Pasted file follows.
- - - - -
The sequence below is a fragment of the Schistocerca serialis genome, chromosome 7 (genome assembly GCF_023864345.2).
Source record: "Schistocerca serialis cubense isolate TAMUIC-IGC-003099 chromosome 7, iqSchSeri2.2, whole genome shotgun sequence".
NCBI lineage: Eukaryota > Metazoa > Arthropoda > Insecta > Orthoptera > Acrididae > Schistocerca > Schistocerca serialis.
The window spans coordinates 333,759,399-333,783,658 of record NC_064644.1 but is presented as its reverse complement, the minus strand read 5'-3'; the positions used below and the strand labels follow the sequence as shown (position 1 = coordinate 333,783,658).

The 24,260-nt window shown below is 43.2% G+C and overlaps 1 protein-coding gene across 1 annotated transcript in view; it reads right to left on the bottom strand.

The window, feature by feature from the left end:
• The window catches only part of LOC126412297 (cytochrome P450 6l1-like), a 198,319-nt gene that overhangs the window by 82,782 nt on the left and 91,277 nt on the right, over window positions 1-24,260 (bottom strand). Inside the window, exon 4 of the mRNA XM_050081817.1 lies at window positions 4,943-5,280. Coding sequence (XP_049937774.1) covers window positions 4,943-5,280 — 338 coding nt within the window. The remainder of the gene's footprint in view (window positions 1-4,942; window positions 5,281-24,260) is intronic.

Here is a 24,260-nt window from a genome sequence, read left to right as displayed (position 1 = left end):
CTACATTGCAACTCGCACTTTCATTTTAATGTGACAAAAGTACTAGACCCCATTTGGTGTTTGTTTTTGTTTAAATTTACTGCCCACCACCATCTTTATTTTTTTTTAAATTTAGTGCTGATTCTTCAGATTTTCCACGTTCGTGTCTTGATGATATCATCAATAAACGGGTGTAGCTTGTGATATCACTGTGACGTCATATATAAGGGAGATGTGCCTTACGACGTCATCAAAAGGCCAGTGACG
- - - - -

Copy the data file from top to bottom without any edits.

The sequence below is a fragment of the Schistocerca serialis genome, chromosome 7 (genome assembly GCF_023864345.2).
Source record: "Schistocerca serialis cubense isolate TAMUIC-IGC-003099 chromosome 7, iqSchSeri2.2, whole genome shotgun sequence".
NCBI lineage: Eukaryota > Metazoa > Arthropoda > Insecta > Orthoptera > Acrididae > Schistocerca > Schistocerca serialis.
The window spans coordinates 333,759,399-333,783,658 of record NC_064644.1 but is presented as its reverse complement, the minus strand read 5'-3'; the positions used below and the strand labels follow the sequence as shown (position 1 = coordinate 333,783,658).

The 24,260-nt window shown below is 43.2% G+C and overlaps 1 protein-coding gene across 1 annotated transcript in view; it reads right to left on the bottom strand.

The window, feature by feature from the left end:
• The window catches only part of LOC126412297 (cytochrome P450 6l1-like), a 198,319-nt gene that overhangs the window by 82,782 nt on the left and 91,277 nt on the right, over window positions 1-24,260 (bottom strand). Inside the window, exon 4 of the mRNA XM_050081817.1 lies at window positions 4,943-5,280. Coding sequence (XP_049937774.1) covers window positions 4,943-5,280 — 338 coding nt within the window. The remainder of the gene's footprint in view (window positions 1-4,942; window positions 5,281-24,260) is intronic.

Here is a 24,260-nt window from a genome sequence, read left to right as displayed (position 1 = left end):
CTACATTGCAACTCGCACTTTCATTTTAATGTGACAAAAGTACTAGACCCCATTTGGTGTTTGTTTTTGTTTAAATTTACTGCCCACCACCATCTTTATTTTTTTTTAAATTTAGTGCTGATTCTTCAGATTTTCCACGTTCGTGTCTTGATGATATCATCAATAAACGGGTGTAGCTTGTGATATCACTGTGACGTCATATATAAGGGAGATGTGCCTTACGACGTCATCAAAAGGCCAGTGACG